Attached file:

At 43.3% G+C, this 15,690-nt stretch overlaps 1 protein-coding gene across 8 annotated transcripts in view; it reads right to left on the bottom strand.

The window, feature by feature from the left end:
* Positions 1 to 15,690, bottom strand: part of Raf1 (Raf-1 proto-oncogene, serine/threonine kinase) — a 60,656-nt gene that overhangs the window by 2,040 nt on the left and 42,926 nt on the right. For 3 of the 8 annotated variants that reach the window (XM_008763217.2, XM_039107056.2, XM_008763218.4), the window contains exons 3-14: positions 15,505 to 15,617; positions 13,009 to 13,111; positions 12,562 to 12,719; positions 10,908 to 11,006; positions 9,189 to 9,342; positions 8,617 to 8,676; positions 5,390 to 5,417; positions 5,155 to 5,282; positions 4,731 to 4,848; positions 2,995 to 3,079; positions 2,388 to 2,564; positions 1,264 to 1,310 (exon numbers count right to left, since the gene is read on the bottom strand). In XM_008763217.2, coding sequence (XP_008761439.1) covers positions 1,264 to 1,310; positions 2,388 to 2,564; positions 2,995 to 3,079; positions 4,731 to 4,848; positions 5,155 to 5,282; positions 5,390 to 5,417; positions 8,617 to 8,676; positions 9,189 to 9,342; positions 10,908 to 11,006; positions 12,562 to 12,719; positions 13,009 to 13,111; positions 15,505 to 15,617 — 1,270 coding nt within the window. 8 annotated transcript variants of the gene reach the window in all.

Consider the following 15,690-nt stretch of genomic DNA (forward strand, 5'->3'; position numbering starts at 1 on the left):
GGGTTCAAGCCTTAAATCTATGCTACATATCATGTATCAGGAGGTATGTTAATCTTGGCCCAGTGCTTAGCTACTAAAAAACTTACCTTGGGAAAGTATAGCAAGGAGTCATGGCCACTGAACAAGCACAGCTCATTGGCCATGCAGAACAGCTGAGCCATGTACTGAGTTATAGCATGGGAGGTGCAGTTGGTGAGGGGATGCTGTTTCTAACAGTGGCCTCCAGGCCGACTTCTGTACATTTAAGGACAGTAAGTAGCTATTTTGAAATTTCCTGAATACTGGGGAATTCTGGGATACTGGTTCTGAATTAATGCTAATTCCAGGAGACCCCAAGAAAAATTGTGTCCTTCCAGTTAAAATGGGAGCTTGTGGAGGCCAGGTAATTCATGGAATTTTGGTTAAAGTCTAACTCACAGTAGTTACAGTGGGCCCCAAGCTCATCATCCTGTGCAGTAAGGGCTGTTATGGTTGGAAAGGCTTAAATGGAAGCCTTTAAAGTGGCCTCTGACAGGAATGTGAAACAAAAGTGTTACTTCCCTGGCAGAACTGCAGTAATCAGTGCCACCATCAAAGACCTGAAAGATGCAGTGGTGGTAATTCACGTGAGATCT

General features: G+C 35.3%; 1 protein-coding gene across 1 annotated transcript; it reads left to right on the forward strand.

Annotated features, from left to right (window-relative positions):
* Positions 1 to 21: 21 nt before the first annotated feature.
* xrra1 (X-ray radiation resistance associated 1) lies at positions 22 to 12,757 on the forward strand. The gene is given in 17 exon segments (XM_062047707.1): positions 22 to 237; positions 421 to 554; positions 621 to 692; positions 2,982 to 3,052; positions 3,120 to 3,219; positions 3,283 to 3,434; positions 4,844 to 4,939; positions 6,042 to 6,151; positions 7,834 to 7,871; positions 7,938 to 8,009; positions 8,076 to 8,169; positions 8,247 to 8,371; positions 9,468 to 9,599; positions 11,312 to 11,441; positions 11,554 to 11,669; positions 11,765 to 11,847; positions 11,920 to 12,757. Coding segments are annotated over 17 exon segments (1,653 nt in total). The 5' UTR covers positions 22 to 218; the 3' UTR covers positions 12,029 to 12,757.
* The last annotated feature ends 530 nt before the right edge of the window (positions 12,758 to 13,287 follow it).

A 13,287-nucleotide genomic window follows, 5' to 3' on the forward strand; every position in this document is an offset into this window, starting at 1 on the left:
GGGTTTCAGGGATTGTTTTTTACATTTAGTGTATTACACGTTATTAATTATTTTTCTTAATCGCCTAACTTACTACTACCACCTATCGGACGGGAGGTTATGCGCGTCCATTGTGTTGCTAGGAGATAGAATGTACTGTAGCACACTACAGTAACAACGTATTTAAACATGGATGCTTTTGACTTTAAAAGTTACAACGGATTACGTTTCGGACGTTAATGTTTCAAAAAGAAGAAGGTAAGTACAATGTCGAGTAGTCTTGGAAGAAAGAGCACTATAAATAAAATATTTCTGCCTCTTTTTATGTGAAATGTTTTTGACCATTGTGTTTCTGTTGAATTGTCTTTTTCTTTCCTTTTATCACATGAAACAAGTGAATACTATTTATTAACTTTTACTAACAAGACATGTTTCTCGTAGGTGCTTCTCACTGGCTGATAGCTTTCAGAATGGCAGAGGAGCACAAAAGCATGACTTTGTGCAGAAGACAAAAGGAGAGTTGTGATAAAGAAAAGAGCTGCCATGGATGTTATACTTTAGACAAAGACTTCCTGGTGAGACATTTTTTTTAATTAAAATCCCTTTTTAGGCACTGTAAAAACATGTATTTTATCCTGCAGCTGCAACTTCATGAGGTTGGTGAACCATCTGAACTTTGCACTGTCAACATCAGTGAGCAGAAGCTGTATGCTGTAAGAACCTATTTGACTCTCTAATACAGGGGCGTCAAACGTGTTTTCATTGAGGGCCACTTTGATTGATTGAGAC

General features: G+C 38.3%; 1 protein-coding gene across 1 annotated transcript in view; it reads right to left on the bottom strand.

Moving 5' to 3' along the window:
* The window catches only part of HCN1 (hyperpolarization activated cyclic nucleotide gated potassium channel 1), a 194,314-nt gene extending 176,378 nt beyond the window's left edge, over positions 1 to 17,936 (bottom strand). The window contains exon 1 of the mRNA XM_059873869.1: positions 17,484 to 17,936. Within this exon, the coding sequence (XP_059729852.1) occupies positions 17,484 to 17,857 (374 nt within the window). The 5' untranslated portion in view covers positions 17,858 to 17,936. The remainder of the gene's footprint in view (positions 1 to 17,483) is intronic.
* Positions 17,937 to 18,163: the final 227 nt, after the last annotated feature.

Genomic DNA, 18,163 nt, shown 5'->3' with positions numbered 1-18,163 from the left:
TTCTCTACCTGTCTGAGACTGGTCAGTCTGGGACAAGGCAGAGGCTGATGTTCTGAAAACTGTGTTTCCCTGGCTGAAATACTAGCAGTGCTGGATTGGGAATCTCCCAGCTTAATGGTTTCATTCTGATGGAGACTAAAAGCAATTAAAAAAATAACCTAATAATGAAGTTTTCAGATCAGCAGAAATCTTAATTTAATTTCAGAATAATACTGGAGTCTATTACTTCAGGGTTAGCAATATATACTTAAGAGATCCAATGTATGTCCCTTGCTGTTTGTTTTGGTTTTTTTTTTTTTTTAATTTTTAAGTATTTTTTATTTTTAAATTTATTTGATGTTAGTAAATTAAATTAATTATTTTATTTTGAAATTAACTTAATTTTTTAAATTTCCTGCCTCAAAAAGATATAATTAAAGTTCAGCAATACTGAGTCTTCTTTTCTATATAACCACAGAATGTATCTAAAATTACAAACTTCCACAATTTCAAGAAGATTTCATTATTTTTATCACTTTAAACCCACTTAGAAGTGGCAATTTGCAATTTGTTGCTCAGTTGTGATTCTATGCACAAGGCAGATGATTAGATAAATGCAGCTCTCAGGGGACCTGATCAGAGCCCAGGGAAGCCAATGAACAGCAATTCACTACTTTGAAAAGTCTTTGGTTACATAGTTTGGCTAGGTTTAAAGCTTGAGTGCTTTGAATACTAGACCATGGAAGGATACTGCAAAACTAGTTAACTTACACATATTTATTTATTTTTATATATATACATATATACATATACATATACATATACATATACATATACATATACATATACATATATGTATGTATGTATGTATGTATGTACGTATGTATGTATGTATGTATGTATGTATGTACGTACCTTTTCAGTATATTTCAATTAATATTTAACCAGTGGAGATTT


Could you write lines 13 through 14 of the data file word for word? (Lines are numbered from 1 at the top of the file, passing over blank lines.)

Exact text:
General features: G+C 38.3%; 1 protein-coding gene across 1 annotated transcript in view; it reads right to left on the bottom strand.

Moving 5' to 3' along the window: